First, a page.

Hillary Clinton must be feeling a little better this morning after the Labor Department reported that the economy got back to its plus-200,000+ jobs ways. In April, an estimated 223,000 jobs were created and the unemployment rate ticked down slightly to 5.4 percent, the lowest its been since May 2008. (That extends the longest streak in the history of the nation of private sector job growth.)
That comes on the heels of what had been a string of fairly disappointing economic reports, including a 0.2 percent growth rate in the first quarter that will likely be revised even lower, and “only” 85,000 jobs created in March.
It seems as though we are in a bit of an economic groundhog day. Early in the year, with winters seemingly getting colder and more brutal, the economy all but stalls out during the first quarter, like it did during the first three months of 2014 when the economy contracted by more than 2 percent. For those who want to see the recovery continue, even with an occasional hiccup, a repeat of 2014 wouldn’t be a bad thing. After that initial bad, weather-related first quarter, growth bounced back and the job creation rate took off.
The question, before this morning, was whether or not we’d see a repeat. We still can’t say with any certainty - despite what your nearest economist projects - but another bad jobs report would have increased fears (always lurking in the background) that the economy would stall this time for reasons that had nothing to do with the weather. For example, the big drop in oil and gas prices was supposed to lead to a big increase in consumer spending, spurring growth. But that hasn’t happened. Instead, the low prices have led to a lot of layoffs in the domestic oil industry and to a stronger dollar, the strongest its been in years, which has made it harder to sell American-produced goods internationally and driven up the trade deficit, which affects overall economic growth in the U.S.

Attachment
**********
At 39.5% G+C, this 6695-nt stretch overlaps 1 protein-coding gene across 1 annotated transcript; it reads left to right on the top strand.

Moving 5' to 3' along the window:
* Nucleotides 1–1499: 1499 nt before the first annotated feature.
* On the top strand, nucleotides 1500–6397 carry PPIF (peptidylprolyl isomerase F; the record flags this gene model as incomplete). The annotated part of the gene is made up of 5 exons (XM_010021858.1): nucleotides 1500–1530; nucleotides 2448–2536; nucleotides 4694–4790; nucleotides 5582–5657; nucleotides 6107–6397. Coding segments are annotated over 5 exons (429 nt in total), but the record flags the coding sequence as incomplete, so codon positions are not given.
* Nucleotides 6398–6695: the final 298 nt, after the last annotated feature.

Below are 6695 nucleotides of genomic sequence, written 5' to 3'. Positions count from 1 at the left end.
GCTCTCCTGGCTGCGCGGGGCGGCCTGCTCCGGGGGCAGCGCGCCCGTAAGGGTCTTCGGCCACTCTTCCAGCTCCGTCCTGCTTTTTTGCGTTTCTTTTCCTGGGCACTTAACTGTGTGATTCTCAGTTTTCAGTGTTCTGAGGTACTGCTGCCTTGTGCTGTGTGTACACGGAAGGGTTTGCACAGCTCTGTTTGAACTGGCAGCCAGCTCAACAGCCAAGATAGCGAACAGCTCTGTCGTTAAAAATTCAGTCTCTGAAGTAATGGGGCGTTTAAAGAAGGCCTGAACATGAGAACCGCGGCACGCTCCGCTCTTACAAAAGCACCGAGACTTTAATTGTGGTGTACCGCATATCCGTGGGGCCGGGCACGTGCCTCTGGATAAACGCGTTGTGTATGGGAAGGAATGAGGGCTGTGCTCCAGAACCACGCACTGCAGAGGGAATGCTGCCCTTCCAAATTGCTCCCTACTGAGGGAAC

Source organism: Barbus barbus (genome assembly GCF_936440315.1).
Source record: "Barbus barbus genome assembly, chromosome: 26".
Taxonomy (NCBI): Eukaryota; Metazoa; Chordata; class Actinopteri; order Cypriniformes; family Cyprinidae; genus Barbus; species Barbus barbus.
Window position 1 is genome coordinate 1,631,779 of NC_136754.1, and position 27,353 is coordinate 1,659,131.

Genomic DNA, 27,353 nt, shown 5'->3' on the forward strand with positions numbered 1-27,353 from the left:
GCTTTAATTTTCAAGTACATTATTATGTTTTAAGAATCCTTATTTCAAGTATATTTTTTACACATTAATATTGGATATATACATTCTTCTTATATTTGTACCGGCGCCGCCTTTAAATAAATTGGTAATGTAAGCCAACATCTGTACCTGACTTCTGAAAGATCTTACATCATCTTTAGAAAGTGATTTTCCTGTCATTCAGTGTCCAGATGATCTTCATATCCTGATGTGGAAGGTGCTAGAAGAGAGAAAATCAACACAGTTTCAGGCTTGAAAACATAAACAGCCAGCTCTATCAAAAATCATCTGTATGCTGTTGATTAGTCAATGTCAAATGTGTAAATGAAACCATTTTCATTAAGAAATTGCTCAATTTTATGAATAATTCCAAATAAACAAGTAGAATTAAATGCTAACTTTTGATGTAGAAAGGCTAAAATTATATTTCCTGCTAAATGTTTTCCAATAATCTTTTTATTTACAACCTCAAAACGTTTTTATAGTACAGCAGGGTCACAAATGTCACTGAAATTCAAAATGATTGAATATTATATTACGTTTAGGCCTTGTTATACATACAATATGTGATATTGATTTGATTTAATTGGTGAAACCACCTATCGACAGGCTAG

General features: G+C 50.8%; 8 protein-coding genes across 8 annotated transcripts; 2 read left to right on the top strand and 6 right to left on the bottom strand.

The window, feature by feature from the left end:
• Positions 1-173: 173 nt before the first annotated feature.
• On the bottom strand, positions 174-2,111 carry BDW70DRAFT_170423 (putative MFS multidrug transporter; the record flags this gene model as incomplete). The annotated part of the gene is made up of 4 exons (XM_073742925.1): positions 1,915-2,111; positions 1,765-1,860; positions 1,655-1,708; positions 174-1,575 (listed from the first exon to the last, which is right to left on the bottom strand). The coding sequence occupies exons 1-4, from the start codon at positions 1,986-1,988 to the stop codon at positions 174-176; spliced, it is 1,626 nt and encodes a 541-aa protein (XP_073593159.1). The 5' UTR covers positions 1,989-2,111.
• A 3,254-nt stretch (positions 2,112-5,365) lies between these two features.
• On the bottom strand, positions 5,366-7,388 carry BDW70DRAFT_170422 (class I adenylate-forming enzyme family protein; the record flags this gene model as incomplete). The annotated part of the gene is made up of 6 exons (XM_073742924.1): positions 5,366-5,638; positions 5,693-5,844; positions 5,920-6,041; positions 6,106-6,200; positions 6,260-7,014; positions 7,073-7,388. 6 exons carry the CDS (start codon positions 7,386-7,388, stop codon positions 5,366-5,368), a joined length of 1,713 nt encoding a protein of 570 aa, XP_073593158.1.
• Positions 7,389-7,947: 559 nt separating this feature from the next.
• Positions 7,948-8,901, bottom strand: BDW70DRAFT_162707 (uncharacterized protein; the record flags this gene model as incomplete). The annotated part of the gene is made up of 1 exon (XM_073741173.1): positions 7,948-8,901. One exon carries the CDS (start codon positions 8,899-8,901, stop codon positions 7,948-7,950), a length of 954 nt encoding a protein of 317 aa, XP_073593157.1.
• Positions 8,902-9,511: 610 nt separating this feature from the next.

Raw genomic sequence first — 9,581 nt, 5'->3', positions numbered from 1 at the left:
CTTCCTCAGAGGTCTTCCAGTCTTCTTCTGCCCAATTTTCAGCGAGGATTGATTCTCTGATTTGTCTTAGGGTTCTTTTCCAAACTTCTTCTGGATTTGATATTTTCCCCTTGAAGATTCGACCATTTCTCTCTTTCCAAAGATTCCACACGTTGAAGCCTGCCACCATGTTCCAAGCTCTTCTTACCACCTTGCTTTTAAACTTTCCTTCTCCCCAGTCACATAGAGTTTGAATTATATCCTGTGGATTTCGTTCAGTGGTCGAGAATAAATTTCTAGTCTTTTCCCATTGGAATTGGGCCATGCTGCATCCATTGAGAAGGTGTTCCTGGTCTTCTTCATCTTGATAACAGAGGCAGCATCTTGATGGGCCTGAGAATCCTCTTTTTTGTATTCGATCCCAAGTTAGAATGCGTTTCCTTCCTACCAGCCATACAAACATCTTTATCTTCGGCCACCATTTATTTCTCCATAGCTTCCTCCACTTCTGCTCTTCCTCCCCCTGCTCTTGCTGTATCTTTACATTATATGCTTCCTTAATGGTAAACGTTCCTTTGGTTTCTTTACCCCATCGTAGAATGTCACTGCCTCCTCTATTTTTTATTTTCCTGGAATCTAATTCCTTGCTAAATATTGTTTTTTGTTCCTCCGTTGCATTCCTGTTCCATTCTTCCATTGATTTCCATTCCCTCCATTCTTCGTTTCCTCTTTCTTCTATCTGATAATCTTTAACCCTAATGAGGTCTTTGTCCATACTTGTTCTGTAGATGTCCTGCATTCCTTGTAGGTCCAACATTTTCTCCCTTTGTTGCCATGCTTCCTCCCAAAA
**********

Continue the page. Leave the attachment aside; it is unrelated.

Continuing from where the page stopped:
The hope remains that that won’t be too big of a drag and that the U.S. will continue having the healthiest economy of the rich nations. The jobs report this morning, along with the historically low jobless claims report yesterday, and a few other recent reports, suggest that maybe - maybe - the recovery is and will continue.
That’s from a practical, pragmatic standpoint. A strong, growing economy is best for us all. But from a political standpoint, an economy that continues recovering is great for the folks who currently have the White House (Democrats) and the probable Democratic nominee, Hillary Clinton. While I doubt Republican candidates want the economy to stall out and layoffs to spike again, they do understand that a weakening economy enhances their chances in the same way the Great Recession helped then-Sen. Barack Obama in 2008.
So, for this month, at least, if you are a Clinton fan, this morning’s jobs report should make you smile, because the stronger the economy, the more likely your candidate will be taking the oath of office on Jan. 20, 2017. For fans of Republican candidates, like 2012, you shouldn’t rely upon a bad economy to pull your guy to the top. He (or she) will have to resonate with voters in a different way.